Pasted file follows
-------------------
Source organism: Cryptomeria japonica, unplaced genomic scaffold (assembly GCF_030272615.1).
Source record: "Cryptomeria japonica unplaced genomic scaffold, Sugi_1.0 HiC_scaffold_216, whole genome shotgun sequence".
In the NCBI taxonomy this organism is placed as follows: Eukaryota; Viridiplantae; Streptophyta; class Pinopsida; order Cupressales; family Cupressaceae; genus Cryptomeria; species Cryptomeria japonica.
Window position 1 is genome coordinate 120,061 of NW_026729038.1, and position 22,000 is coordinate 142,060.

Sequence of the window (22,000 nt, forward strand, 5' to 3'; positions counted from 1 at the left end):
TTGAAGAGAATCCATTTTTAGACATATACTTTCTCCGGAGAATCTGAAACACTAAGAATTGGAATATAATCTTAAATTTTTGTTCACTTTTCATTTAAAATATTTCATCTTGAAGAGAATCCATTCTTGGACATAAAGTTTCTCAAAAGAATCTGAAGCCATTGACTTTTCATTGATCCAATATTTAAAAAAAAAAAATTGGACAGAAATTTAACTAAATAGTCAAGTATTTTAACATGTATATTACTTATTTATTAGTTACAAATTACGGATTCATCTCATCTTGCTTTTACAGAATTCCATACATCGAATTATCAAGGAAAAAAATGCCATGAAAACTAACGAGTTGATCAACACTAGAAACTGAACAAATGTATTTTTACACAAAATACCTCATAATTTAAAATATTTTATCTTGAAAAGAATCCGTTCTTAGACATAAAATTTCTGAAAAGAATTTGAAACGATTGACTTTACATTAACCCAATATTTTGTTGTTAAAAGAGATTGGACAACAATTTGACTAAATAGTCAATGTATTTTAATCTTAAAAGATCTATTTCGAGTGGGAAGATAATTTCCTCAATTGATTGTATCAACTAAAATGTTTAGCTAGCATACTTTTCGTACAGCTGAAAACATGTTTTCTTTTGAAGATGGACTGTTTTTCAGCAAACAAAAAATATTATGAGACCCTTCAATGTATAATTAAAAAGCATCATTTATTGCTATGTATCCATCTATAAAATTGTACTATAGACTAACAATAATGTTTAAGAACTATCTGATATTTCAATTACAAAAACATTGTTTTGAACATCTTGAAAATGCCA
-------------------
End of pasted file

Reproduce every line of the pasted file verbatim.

Source organism: Cryptomeria japonica, unplaced genomic scaffold (assembly GCF_030272615.1).
Source record: "Cryptomeria japonica unplaced genomic scaffold, Sugi_1.0 HiC_scaffold_216, whole genome shotgun sequence".
In the NCBI taxonomy this organism is placed as follows: Eukaryota; Viridiplantae; Streptophyta; class Pinopsida; order Cupressales; family Cupressaceae; genus Cryptomeria; species Cryptomeria japonica.
Window position 1 is genome coordinate 120,061 of NW_026729038.1, and position 22,000 is coordinate 142,060.

Sequence of the window (22,000 nt, forward strand, 5' to 3'; positions counted from 1 at the left end):
TTGAAGAGAATCCATTTTTAGACATATACTTTCTCCGGAGAATCTGAAACACTAAGAATTGGAATATAATCTTAAATTTTTGTTCACTTTTCATTTAAAATATTTCATCTTGAAGAGAATCCATTCTTGGACATAAAGTTTCTCAAAAGAATCTGAAGCCATTGACTTTTCATTGATCCAATATTTAAAAAAAAAAAATTGGACAGAAATTTAACTAAATAGTCAAGTATTTTAACATGTATATTACTTATTTATTAGTTACAAATTACGGATTCATCTCATCTTGCTTTTACAGAATTCCATACATCGAATTATCAAGGAAAAAAATGCCATGAAAACTAACGAGTTGATCAACACTAGAAACTGAACAAATGTATTTTTACACAAAATACCTCATAATTTAAAATATTTTATCTTGAAAAGAATCCGTTCTTAGACATAAAATTTCTGAAAAGAATTTGAAACGATTGACTTTACATTAACCCAATATTTTGTTGTTAAAAGAGATTGGACAACAATTTGACTAAATAGTCAATGTATTTTAATCTTAAAAGATCTATTTCGAGTGGGAAGATAATTTCCTCAATTGATTGTATCAACTAAAATGTTTAGCTAGCATACTTTTCGTACAGCTGAAAACATGTTTTCTTTTGAAGATGGACTGTTTTTCAGCAAACAAAAAATATTATGAGACCCTTCAATGTATAATTAAAAAGCATCATTTATTGCTATGTATCCATCTATAAAATTGTACTATAGACTAACAATAATGTTTAAGAACTATCTGATATTTCAATTACAAAAACATTGTTTTGAACATCTTGAAAATGCCA